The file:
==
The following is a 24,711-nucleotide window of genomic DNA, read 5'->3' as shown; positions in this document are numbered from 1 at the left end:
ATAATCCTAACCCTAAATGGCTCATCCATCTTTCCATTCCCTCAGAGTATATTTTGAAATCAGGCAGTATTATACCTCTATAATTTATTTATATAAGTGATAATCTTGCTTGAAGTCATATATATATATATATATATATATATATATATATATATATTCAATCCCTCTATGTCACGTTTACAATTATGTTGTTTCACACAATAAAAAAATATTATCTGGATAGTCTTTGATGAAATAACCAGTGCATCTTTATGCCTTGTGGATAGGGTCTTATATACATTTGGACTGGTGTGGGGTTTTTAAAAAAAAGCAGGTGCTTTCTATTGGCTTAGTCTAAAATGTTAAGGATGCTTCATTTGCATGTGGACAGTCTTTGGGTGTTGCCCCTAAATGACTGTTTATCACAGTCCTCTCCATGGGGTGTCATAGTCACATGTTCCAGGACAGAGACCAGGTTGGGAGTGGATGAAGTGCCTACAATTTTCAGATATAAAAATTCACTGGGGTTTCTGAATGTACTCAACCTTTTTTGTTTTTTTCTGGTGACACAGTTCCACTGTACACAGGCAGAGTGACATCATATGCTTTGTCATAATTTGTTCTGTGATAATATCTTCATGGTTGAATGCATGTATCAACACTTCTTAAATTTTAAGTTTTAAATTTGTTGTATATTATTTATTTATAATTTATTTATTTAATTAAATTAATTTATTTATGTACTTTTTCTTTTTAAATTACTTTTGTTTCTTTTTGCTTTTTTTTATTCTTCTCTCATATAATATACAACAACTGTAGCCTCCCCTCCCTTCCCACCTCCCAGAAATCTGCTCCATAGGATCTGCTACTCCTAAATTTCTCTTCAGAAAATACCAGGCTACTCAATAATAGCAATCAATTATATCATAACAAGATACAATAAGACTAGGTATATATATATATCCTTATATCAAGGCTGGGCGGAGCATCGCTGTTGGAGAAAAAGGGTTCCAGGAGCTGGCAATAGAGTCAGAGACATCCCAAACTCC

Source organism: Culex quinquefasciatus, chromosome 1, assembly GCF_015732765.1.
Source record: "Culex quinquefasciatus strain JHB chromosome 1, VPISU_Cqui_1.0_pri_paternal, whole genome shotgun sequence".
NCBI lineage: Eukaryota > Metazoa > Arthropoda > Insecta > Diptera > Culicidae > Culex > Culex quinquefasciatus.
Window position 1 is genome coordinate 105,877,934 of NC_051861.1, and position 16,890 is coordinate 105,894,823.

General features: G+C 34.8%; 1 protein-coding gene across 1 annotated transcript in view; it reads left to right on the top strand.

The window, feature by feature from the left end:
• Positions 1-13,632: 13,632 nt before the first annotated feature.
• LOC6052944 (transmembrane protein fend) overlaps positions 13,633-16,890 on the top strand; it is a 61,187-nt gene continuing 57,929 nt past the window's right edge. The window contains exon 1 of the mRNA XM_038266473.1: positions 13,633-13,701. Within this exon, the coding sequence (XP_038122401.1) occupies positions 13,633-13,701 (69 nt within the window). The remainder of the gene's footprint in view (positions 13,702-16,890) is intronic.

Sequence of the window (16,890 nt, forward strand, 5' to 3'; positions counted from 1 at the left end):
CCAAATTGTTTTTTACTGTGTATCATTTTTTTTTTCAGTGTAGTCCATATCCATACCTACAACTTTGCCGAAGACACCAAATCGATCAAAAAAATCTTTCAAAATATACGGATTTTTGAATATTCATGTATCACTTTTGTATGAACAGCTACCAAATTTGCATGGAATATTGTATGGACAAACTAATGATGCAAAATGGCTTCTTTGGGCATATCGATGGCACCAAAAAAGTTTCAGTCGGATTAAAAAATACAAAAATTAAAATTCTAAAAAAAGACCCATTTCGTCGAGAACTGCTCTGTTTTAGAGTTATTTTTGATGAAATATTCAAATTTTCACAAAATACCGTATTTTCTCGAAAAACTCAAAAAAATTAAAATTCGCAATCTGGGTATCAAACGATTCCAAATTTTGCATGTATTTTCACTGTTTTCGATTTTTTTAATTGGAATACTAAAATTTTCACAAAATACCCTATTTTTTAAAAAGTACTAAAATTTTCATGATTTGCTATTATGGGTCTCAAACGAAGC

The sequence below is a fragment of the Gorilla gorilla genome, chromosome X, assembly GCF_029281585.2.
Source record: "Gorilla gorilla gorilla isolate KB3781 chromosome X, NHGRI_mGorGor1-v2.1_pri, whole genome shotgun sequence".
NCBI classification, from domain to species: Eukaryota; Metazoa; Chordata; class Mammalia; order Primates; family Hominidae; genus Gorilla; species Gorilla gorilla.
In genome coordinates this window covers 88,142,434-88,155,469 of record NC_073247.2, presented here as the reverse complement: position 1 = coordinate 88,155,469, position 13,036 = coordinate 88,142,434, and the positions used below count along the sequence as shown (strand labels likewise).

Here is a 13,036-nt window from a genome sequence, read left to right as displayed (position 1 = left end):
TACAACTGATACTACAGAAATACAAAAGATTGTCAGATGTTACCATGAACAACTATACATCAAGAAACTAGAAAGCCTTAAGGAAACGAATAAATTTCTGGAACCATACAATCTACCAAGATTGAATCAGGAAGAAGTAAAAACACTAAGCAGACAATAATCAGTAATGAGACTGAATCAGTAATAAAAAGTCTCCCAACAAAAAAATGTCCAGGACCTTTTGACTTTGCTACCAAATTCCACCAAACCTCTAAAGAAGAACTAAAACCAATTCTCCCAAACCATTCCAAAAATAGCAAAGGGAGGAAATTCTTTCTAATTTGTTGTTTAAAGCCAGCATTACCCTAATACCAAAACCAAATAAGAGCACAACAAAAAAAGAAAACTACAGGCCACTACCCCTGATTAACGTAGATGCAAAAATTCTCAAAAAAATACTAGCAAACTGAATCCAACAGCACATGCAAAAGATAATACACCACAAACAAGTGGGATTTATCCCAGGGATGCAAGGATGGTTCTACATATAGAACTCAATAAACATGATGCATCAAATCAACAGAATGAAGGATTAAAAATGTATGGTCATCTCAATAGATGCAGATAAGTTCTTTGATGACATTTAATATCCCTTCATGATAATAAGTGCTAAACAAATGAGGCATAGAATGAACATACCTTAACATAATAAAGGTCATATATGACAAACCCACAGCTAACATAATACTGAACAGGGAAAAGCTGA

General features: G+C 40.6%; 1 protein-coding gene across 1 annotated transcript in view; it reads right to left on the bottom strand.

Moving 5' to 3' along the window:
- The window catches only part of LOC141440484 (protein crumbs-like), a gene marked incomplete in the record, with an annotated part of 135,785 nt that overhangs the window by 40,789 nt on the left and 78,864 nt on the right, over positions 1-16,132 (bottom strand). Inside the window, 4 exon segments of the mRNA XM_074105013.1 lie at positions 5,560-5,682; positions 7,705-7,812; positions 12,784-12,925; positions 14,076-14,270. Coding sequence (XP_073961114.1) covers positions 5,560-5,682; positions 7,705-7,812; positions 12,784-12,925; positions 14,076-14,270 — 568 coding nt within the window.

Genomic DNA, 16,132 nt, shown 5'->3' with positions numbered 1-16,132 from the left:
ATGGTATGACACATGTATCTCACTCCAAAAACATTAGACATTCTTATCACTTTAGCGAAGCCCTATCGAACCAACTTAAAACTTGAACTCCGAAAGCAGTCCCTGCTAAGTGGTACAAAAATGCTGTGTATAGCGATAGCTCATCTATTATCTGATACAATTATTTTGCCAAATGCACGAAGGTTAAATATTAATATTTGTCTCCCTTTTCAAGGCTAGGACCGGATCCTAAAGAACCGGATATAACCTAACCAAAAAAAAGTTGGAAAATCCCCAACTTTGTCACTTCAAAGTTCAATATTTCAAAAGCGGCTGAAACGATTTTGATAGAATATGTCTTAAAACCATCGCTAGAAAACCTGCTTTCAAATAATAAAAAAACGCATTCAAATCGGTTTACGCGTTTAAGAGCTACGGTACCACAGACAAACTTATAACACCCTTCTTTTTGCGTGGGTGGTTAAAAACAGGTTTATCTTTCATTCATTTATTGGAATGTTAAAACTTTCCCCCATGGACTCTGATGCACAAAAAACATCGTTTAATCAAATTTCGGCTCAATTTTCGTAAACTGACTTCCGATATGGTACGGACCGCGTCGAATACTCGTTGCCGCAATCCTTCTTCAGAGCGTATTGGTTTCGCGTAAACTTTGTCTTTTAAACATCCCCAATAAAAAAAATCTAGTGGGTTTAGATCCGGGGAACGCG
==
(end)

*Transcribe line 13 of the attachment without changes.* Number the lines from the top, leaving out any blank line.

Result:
The sequence below is a fragment of the Gorilla gorilla genome, chromosome X, assembly GCF_029281585.2.